THE ACTIVITIES/INTERACTIONS THAT DRIVE SALES

IDENTIFYING THE CUSTOMER INTERACTIONS AND ENVIRONMENTS THAT DRIVE AND MAXIMIZE SALES CONVERSIONS.

Key Factors: Customer Interactions, Navigation and Placement of Product/Service Offer

You already have multiple channels for interaction and sales in play, but are you making the most of each customer coming to your physical or virtual storefront? Conversion is key. Each customer entering the shopping space is an opportunity to grow business, so long as the right offer is in front of them, at the right moment, and in a way that will keep them coming back to meet their needs.

Knowing the volume of customers ‘through the door’ is good, but does not get you through the final mile. To identify the activities/interactions that DRIVE sales conversions, there are several key factors to consider such as:

  • Footfall (otherwise known as customer traffic)
  • Conversion rate of footfall
  • Staff levels aligned with store traffic
  • Good store/site layout
  • Customers navigating to all parts of store, irrelevant of whether ‘bricks or clicks’
  • Good placement of offer
  • Products/services that are easy to locate and access

Each customer entering the shopping space is an opportunity to grow business, so long as the right offer is in front of them, at the right moment, and in a way that will keep them coming back to meet their needs.

Modern customer counting goes beyond simply counting foot traffic; data can be used to identify traffic flow through the store, and where relevant, whether social distancing is taking place, and even whether customers and employees are wearing masks if mandated to do so. Furthermore, customer counting tools can be used to measure where and how customers are engaging with areas of the store, products, or employees, to support decisions on staffing levels, training, and even store layout and merchandising. Tools like Ipsos’ Iris5 can be used to measure similar activity in digital storefronts online, helping retailers understand when and how prospective customers are visiting their sites, and which competitors they have been compared against.

A range of customer counting techniques, to measure footfall, conversion rates, transaction size, and customer in-location behavior and movement, should be employed to manage physical and digital estate strategy and optimize staff utilization, improving sales performance.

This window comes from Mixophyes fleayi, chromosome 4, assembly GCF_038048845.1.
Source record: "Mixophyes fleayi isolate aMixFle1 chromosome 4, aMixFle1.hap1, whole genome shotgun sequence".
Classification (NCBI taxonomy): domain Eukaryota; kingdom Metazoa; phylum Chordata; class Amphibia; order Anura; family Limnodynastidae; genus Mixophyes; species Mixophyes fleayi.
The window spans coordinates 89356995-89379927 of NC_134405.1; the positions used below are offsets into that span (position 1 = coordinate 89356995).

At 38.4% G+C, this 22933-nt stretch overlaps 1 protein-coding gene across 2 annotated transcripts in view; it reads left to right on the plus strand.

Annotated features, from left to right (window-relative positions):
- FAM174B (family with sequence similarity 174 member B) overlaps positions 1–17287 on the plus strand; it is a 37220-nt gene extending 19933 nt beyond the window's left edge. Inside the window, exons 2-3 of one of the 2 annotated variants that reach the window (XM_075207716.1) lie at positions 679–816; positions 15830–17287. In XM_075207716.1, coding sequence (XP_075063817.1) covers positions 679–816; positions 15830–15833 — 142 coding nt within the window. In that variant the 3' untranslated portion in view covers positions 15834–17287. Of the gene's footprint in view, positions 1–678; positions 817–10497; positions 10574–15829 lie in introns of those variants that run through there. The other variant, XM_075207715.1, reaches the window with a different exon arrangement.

CASE STUDY 5: CUSTOMER COUNTING DRIVES SALES CONVERSION – RETAIL

CONVERSION RATES INCREASED BY 2% AND AVERAGE SALES PERFORMANCE INCREASED BY 2.4%

For a major retailer, hourly customer counting data facilitated ‘customer centric scheduling’, matching customer facing colleague hours with customer footfall, allowing staff to be on hand during peak times to drive conversion rates.

Results have been profound: conversion rates increasing by 2% within weeks, average sales performance increasing by 2.4% across the rollout, and all of this with minimal capital investment.

CONCLUSION

So, it comes down to three key questions:

  1. What is the SIZE of the prize?
  2. What, and how, do you MEASURE delivery on brand promise and compliance?
  3. How do you DRIVE sales conversion?

By asking these three questions, your organization can focus efforts to improve; maximizing the channels you are operating in, delivering on product, service, and regulatory demands at the frontline, and understanding fulfilment of the products or services you offer – ultimately improving the experiences of your customers and your business results.

Moreover, using these tools – including channel sizing, mystery shopping, execution measurement, customer counting, as well as VoC programs – together, rather than in isolation, allows an organization to make the most of the data at hand. Do not allow your organization to get lost in too much data or focus on the wrong areas: seek the support and guidance of channel performance experts to SIZE, MEASURE, and DRIVE improved performance across your channels.

The author(s)

  • Kendra Jones Director, Channel Performance

Customer Experience